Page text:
I'm the kind of person who skips to the conversation when reading a book.
“How are you doing?”
I never quite know how to answer that.
If it’s a friend, looking me in the eye, reaching over to touch my hand, I answer it quite differently from the girl scanning my groceries at the check-out.
“Fine,” I say to the store clerk. Even though everything isn’t fine.
“Fine,” I sometimes say to the friend. Even though they know everything isn’t fine. And sometimes I answer truthfully.
“Fine,” I sometimes say to my family — and they call me out. So I skip the “fine” part and tell them the truth.
Deirdre came over the other day. She works nights and had a doctor’s appointment so she stopped in to visit after her check-up.
Well, I wasn’t fine that day.
“Hannah was throwing up last night,” I told her. It was the previously-mentioned night of the vomiting.
“And Grampa woke up early and was confused.” We’re staying with my father while he recovers from some physical problems he has had.
“And Dad is a little frustrated with this living apart thing.” Understandably so. Sometimes family life is just hard.
Then her tiredness hit her like a truck. It was nearly four in the afternoon and she still hadn’t slept from working the previous night.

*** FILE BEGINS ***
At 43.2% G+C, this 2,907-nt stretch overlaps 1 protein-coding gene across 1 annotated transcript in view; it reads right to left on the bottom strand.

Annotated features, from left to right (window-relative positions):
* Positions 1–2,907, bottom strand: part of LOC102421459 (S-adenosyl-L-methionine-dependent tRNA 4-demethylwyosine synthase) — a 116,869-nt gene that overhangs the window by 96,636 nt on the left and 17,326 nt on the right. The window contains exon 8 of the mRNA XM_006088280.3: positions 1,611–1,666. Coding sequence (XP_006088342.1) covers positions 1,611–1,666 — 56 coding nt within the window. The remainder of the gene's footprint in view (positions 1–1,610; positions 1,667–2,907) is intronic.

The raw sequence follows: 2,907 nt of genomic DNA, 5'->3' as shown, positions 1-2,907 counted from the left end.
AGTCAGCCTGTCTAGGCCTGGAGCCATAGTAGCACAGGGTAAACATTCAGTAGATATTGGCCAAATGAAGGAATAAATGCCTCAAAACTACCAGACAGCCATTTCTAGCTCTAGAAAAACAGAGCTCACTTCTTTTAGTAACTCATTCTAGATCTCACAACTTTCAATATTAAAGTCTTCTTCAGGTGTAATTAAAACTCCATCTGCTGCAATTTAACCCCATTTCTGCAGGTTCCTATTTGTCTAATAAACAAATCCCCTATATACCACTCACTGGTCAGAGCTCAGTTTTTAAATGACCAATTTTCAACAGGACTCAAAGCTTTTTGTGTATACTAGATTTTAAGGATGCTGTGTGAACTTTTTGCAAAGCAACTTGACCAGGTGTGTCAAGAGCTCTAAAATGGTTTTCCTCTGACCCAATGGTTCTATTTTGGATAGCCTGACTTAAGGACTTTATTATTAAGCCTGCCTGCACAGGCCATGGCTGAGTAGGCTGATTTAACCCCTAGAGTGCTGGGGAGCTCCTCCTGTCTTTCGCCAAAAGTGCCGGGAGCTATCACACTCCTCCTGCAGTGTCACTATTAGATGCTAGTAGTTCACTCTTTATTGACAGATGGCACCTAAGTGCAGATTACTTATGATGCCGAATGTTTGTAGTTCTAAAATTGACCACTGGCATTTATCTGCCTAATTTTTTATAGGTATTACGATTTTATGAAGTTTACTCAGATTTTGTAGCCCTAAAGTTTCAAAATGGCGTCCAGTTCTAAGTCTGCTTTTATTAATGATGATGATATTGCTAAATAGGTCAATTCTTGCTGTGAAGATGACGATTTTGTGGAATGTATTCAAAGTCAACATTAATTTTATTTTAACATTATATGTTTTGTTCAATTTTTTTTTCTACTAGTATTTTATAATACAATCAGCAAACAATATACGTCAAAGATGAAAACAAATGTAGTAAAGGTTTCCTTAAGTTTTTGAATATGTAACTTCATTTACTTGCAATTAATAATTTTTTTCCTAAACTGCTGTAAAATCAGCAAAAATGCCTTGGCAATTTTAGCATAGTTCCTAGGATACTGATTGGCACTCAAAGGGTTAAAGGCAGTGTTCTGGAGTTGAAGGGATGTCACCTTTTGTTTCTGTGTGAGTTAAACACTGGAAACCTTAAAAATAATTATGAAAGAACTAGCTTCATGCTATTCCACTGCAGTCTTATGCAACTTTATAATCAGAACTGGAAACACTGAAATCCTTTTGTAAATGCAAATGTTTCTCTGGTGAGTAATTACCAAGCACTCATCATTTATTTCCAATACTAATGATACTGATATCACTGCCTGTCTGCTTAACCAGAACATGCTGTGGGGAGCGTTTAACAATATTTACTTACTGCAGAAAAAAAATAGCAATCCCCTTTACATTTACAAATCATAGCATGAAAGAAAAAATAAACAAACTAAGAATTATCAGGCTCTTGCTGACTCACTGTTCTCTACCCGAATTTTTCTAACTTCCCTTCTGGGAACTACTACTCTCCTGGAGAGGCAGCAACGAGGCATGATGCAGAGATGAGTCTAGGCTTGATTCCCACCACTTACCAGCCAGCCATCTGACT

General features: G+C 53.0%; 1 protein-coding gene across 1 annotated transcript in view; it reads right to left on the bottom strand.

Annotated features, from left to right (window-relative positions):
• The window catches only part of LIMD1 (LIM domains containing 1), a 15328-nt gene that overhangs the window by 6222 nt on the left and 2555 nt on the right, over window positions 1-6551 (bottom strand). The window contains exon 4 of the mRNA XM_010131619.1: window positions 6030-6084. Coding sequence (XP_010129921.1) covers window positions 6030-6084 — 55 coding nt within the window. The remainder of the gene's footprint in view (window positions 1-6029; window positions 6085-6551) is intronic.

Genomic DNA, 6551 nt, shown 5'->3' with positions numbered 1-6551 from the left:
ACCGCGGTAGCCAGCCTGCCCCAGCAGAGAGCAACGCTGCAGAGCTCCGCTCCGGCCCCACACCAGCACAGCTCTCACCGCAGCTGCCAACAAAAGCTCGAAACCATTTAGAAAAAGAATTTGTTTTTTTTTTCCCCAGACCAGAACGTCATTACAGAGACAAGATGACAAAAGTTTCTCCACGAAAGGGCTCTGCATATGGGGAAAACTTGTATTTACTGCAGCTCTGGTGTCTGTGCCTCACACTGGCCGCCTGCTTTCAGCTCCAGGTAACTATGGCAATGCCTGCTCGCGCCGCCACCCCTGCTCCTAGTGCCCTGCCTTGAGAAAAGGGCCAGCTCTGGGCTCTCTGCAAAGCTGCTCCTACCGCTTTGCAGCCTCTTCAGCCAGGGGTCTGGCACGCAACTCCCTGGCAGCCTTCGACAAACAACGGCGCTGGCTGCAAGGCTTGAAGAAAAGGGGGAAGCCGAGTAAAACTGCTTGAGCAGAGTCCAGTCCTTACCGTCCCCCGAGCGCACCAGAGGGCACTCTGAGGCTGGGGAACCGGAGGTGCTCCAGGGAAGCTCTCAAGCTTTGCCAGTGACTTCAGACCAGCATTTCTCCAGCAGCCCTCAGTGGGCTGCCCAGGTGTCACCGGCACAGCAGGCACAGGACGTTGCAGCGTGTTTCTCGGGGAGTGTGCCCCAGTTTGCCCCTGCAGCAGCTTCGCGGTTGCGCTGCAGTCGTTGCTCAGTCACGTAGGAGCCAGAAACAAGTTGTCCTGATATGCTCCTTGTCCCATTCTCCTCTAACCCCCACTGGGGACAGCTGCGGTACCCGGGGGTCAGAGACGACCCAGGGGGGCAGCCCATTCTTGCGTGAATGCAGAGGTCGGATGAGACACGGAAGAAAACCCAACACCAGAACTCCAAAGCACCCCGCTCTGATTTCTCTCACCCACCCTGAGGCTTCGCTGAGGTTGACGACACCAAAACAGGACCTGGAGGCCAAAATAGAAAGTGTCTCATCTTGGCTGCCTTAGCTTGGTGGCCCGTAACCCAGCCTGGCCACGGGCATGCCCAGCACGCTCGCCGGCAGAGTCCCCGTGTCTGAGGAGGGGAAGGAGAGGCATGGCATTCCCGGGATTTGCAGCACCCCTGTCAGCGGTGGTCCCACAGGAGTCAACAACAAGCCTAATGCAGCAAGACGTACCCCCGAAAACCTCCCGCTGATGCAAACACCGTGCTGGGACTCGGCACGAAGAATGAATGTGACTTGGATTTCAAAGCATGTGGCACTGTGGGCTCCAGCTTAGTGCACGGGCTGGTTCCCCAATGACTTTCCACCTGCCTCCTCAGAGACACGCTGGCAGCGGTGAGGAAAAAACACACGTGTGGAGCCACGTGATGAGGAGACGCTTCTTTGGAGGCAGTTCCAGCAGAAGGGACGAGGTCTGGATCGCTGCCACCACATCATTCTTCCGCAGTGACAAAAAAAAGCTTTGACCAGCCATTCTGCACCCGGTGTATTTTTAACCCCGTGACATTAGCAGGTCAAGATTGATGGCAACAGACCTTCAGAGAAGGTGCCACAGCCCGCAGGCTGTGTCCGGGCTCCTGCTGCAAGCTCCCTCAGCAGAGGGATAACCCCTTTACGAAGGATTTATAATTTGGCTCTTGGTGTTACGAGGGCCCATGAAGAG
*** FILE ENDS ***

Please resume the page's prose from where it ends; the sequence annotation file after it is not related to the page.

“Would it be okay if I slept for just a couple of hours?” she asked. “You can wake me up when you want to go to bed and I’ll go home. I don’t think I’d be safe driving right now.”
I agreed, so, off she went to sleep in the room where I’m staying. It’s the quietest.
I tried to wake her around 8 PM. My lack of sleep from the previous night was starting to weigh heavy on me.
I tried again at 8:30 PM. She was sound asleep.
At 8:45 PM, I went in one last time to grab some pajamas. She stirred, and I told her to stay as long as she needed. I knew she would be off that night. Then I went to sleep in my brother’s old room. It’s a cold, cluttered, catch-all room, but the bed was made and I was tired so I went to sleep.
In the morning I peeked in at Deirdre, but she was gone.
In her place this a neatly folded note:
I read it over and over. Especially the part that said, “Thanks for being a great & caring mom. Sorry for the mean things I said when I was sad or upset or 15. I think you’re doing an excellent job.”
Tears welled up in my eyes, but I fought them back. I’m still not ready for that cry.
But the note changed everything.
It reminded that even when family life is at its hardest, it’s all worth it in the end.